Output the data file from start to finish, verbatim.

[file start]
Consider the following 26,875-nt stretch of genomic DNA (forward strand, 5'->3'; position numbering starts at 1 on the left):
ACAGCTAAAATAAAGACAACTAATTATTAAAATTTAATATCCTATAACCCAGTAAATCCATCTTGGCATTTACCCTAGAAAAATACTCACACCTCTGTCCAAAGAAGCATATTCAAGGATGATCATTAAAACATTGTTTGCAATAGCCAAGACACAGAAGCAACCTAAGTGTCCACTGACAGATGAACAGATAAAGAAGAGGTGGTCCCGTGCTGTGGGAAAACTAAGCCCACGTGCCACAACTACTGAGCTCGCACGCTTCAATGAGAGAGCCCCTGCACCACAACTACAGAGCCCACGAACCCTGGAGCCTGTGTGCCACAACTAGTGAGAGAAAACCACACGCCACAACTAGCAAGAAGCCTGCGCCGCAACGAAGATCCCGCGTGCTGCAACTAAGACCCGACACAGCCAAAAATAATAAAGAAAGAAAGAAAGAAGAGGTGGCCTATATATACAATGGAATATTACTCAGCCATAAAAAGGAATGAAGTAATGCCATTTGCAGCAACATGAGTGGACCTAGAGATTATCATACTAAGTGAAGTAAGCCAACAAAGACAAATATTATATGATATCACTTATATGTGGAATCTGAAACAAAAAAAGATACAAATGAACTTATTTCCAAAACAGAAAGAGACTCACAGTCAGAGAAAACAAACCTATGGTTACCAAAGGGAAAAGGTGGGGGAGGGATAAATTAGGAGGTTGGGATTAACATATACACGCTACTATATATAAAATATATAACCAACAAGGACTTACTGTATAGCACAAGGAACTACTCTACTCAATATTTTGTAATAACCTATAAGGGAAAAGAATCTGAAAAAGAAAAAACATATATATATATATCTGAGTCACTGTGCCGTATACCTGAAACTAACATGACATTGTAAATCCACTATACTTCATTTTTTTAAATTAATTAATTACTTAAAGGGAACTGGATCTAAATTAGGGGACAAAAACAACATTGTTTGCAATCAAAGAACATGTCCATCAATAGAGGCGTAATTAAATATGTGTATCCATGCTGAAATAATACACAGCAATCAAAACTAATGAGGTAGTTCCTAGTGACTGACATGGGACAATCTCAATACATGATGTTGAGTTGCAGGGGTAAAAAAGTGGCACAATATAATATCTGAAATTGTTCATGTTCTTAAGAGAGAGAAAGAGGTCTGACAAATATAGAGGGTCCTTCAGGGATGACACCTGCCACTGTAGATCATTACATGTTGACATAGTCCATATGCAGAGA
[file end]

Consider the following 26,875-nt stretch of genomic DNA (forward strand, 5'->3'; position numbering starts at 1 on the left):
ACAGCTAAAATAAAGACAACTAATTATTAAAATTTAATATCCTATAACCCAGTAAATCCATCTTGGCATTTACCCTAGAAAAATACTCACACCTCTGTCCAAAGAAGCATATTCAAGGATGATCATTAAAACATTGTTTGCAATAGCCAAGACACAGAAGCAACCTAAGTGTCCACTGACAGATGAACAGATAAAGAAGAGGTGGTCCCGTGCTGTGGGAAAACTAAGCCCACGTGCCACAACTACTGAGCTCGCACGCTTCAATGAGAGAGCCCCTGCACCACAACTACAGAGCCCACGAACCCTGGAGCCTGTGTGCCACAACTAGTGAGAGAAAACCACACGCCACAACTAGCAAGAAGCCTGCGCCGCAACGAAGATCCCGCGTGCTGCAACTAAGACCCGACACAGCCAAAAATAATAAAGAAAGAAAGAAAGAAGAGGTGGCCTATATATACAATGGAATATTACTCAGCCATAAAAAGGAATGAAGTAATGCCATTTGCAGCAACATGAGTGGACCTAGAGATTATCATACTAAGTGAAGTAAGCCAACAAAGACAAATATTATATGATATCACTTATATGTGGAATCTGAAACAAAAAAAGATACAAATGAACTTATTTCCAAAACAGAAAGAGACTCACAGTCAGAGAAAACAAACCTATGGTTACCAAAGGGAAAAGGTGGGGGAGGGATAAATTAGGAGGTTGGGATTAACATATACACGCTACTATATATAAAATATATAACCAACAAGGACTTACTGTATAGCACAAGGAACTACTCTACTCAATATTTTGTAATAACCTATAAGGGAAAAGAATCTGAAAAAGAAAAAACATATATATATATATCTGAGTCACTGTGCCGTATACCTGAAACTAACATGACATTGTAAATCCACTATACTTCATTTTTTTAAATTAATTAATTACTTAAAGGGAACTGGATCTAAATTAGGGGACAAAAACAACATTGTTTGCAATCAAAGAACATGTCCATCAATAGAGGCGTAATTAAATATGTGTATCCATGCTGAAATAATACACAGCAATCAAAACTAATGAGGTAGTTCCTAGTGACTGACATGGGACAATCTCAATACATGATGTTGAGTTGCAGGGGTAAAAAAGTGGCACAATATAATATCTGAAATTGTTCATGTTCTTAAGAGAGAGAAAGAGGTCTGACAAATATAGAGGGTCCTTCAGGGATGACACCTGCCACTGTAGATCATTACATGTTGACATAGTCCATATGCAGAGA